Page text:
& Affirmative Action Essay, Research Paper
The EEOC & Affirmative Action
The Equal Employment Opportunity Commission is based on the thought that every living individual deserves and equal opportunity to acquire a job, and that the most qualified person should receive that job. Affirmative action is based off of the EEOC and was originally designed to help minorities, but women-especially white women-have made the greatest gains as a result of these programs. Over the past thirty years women have gained more respect for them and have gained worldwide recognition. Affirmative action is a growing argument among our society that is faced every day by thousands of people. Many people define affirmative action as the ability to strive for equality amongst others in the workforce. Others might see it as a system for different minority groups, which allows them to acquire a job at the same level as the next person. I feel affirmative action, as an assurance that the best qualified person will receive the job.
Is affirmative action fair? Many people agree with it but also there are many that believe that the EEOC and Affirmative Action is unfair. In 1974, a woman named Rose was turned down for a well paying job in favor of a male who was lesser qualified. She was told that she was the most qualified person, but the position was going to be filled by this man mainly not for his job skill or his qualification but, because he had a family to support. Five years before that, when Rose was about to fill an entry-level position in banking, a personnel officer outlined the woman s pay scale, which was $25 to $50 month less than what men were being paid for the same position. Rose was furious because she felt this was discriminating to her. When she confronted the personnel officer about the current situation his response was that there was nothing wrong and it could not be changed. Thanks to affirmative and the EEOC today things like these situations are becoming more rare and/or corrected with more discrepancy then in the past. Affirmative action has definitely helped women and minorities in their careers enabling them to acquire higher positions in the workforce. Some observers argue that women have made huge sacrifices to ensure fair treatment amongst fellow employees. They now hold 40 percent of all corporate middle-management jobs.
And the number of women-owned businesses has grown by 57 percent since 1982 (Blackwood, 1995).
The Equal Employment Opportunity Commission was designed to give qualified minorities a chance to compete on equal levels with Whites. Equal opportunities for the blacks, for the most part, have remained more wishful thinking than fact. Black students are continuing to struggle to seek a higher education, black business owners are still competing against their White counterparts, and black workers are experiencing an unemployment rate that is twice as high as the Whites.
The employment outlook for minorities is grim, but not hopeless and everyday minorities are continuing to fight for equal rights. We definitely need affirmative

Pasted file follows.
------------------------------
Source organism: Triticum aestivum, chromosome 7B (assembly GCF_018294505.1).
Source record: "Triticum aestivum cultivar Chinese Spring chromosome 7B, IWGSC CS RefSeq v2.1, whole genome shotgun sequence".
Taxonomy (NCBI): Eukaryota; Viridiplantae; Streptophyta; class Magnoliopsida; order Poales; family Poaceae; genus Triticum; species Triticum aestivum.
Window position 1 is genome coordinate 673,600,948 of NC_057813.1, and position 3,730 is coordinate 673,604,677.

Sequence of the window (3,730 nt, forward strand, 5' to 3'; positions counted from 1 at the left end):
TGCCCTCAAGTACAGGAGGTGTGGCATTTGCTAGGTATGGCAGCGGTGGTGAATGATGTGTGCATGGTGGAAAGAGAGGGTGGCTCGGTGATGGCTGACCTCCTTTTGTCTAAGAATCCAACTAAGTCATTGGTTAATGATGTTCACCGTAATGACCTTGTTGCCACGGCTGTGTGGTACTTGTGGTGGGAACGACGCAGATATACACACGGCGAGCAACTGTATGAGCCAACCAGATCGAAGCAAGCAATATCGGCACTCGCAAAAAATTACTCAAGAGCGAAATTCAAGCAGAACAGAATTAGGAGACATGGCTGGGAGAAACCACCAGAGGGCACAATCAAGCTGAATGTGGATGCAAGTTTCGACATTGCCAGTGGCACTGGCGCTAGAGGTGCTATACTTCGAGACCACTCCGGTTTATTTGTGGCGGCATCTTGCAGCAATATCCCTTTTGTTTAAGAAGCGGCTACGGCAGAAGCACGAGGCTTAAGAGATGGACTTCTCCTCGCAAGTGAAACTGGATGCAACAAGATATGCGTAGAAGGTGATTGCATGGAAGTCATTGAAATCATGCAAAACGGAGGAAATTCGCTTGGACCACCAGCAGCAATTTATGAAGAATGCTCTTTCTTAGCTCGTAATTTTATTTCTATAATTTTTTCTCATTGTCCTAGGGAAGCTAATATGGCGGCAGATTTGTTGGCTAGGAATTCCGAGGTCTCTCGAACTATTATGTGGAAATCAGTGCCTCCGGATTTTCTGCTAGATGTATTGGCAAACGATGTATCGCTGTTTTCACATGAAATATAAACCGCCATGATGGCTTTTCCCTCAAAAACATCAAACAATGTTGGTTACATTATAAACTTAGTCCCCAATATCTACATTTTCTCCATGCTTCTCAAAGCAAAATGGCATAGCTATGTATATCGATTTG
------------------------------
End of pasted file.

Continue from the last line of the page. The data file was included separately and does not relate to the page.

Action to overcome the disparities of employment that exist in his country. A recent Urban Benchmarks study found that of 71 metro areas surveyed nationwide, Pittsburgh had the highest rate of employment-related problems among non-Hispanic whites between the ages of 25 and 54 and the sixth highest rate among African Americans in the same age group. We have a lot of problems with basic education here
And if you don t have basic education, you have no chance of getting a good job in the competitive workforce because competition is increasing for everyone. Many
Jobs today are in the technician and technologist area and require more know how that an High School diploma, but less than a four-year degree–such as an associate degree or certificate in some situations is a high qualification and is more then suitable to acquire a respected position. As more and more women faced discrimination in large firms and in corporation, more decided to strike out on their own and to be more involved in the EEOC and Affirmative Action.
In conclusion, most Americans know that the deck is stacked against poor kids just as C. Darrow explains in his article. They also realize that, because of past discrimination, an extraordinary number of those facing unequal opportunities that are black. So, while 75 percent of Americans oppose racial preferences, two-thirds wish to change the policies of the EEOC and Affirmative Action rather than do away with them entirely. But the public also realized that, in real life the legacy of discrimination is not always so neat and that it will continue to go on no matter what laws are past or how much protesting is done.
1) A Question of Fairness Ladies Home Journal, March 1996, p 17-20.
2) Boston, Thomas. Ready, Aim, Fire Black Enterprise. March 1996, p 24.
3) Chappell, Kevin. What They Don t Tell You About 4) Affirmative Action Ebony
August 1995, p 6-12.
5) Clinton s Focus on Diversity U.S. News and World Report. March 20, 1995,